The following article is based on the NCEASL report ”The Construction of National Identity Through Online Discourse in Post-January 2015 Sri Lanka” authored by Abdul Halik Azeez and Carmen Aguilera Carnerero. The full publication can be found here.

Sri Lanka is a highly networked society. By some accounts, the number of Sim cards outnumber the number of people. We’re also pretty much addicted to social media and have become reliant on it as a source of relevant information about what is happening in the country. This, as one can imagine, leaves us open to all sorts of dangers, fake news is just one of them. With the already rather lacklustre status of journalistic ethics further eroded in the online landscape, users on social media can use all manner of subtle and not-so-subtle techniques to spread hate and misconceptions that can ultimately cause great damage to national unity.

This study, carried out in 2016, looked at some of the dominant frames through which conversations around the national issue were taking place in Sri Lanka, taking as a corpus Facebook conversations (comments) on posts concerning flash-point incidents in 2015 and 16. The conclusions, needless to say, were rather worrying. The prevailing language barrier is a huge facilitator of miscommunication between Sinhala and Tamil speakers. While a narrow bridge of link-language speakers exist, their ability to cross-pollinate ideas from one side to the other is vastly limited by the fact that much of these debates happen within highly insular social media echo chambers.

Old wounds are still open, comment threads were rife with members of different ethnicities accusing each other of past atrocities. In the debates surrounding the ’Tamil National Anthem’ fracas of 2016, allowing the National Anthem to be sung in Tamil was seen by Sinhalese commentators as a step on the road towards EELAM. Accusations of racism and discrimination were levelled by both minority and majority commentors with minority commentors decrying state and institutionalized racism and majority commentors largely protesting not being able to speak about ’sinhala’ issues without being accused of being racist, whereas minorities had no such problem.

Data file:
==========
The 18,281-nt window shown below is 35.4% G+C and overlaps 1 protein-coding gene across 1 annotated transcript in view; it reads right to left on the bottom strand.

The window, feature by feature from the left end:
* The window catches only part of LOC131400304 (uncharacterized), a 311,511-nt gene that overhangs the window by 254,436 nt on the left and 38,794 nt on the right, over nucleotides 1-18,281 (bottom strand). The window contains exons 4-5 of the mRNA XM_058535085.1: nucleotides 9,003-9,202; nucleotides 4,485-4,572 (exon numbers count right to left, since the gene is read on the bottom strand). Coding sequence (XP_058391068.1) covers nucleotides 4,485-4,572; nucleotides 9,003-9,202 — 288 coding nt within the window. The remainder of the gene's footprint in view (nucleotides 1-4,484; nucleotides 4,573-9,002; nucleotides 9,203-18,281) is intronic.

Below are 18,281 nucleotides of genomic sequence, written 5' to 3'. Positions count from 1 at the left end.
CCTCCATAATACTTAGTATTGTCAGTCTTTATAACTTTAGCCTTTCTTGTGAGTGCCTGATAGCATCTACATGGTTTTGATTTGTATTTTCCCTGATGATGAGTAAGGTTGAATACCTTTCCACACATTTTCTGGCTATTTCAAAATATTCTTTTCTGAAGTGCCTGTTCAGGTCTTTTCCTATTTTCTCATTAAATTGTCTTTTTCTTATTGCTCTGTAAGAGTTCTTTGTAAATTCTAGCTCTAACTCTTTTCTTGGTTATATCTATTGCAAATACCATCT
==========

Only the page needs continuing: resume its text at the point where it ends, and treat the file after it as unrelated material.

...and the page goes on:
Another strong element in the Sinhala language section of the corpus is the re-assertion of Sinhala Buddhist supremacy. Sri Lanka is explicitly seen as a country that belonged to the Sinhala Buddhists alone, with no other group given ownership to the land. There was negative stereotyping put forward as a complement to this, with Tamils being actively "othered" and dehumanized. In majority comments, EELAM, or the creation of a Tamil nation state within Sri Lanka, was seen as an imminent threat, especially around the conversations about Federalism and devolution of power. While ’creeping sharia’ was a clear theme when discussing the presence of Muslims.  There appeared to be widespread sentiment that the post-2015 regime was actively working with minorities, against Sinhalese interests. 

Ideas of unity, reconciliation and co-existence was interestingly mostly seen only in largely English comment threads, underscoring the fact that public discourse online largely seem to take place within echo chambers delineated by language, inevitably occuring between largely homogeneous groups. Disturbingly in the Sinhala speakers corpus, especially during the Jaffna University issue in 2016, calls to violent reprisals and actions were frequent.

The full report gives more nuance and context. A key thing to remember is how instrumental language is to how we perceive our reality, playing a significant role in the way we choose to act. The public sentiment made evident by this report is bolstered and re-enforced by the particular dynamics of social media, in which affirmative water-cooler conversations are multiplied a hundred-fold. This is clearly not to locate the cause of the problem as being social media, but to highlight its role as a magnifier of an existing issue, running deep in the fabric of our society.

Image courtesy: Sunday Times

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